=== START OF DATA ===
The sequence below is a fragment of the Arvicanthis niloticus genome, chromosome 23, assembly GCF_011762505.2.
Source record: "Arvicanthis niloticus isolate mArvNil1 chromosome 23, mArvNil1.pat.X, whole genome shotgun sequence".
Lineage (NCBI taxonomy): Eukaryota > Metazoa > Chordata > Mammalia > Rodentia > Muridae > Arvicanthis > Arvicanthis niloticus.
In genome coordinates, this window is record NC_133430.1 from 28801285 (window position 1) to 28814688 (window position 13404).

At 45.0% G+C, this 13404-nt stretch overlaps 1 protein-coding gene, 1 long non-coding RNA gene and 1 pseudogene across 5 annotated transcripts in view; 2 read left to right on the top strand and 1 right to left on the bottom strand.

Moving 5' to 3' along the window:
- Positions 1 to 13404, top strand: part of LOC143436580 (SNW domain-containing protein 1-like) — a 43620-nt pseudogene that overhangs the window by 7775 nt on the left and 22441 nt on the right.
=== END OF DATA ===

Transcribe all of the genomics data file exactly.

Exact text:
The sequence below is a fragment of the Arvicanthis niloticus genome, chromosome 23, assembly GCF_011762505.2.
Source record: "Arvicanthis niloticus isolate mArvNil1 chromosome 23, mArvNil1.pat.X, whole genome shotgun sequence".
Lineage (NCBI taxonomy): Eukaryota > Metazoa > Chordata > Mammalia > Rodentia > Muridae > Arvicanthis > Arvicanthis niloticus.
In genome coordinates, this window is record NC_133430.1 from 28801285 (window position 1) to 28814688 (window position 13404).

At 45.0% G+C, this 13404-nt stretch overlaps 1 protein-coding gene, 1 long non-coding RNA gene and 1 pseudogene across 5 annotated transcripts in view; 2 read left to right on the top strand and 1 right to left on the bottom strand.

Moving 5' to 3' along the window:
- Positions 1 to 13404, top strand: part of LOC143436580 (SNW domain-containing protein 1-like) — a 43620-nt pseudogene that overhangs the window by 7775 nt on the left and 22441 nt on the right.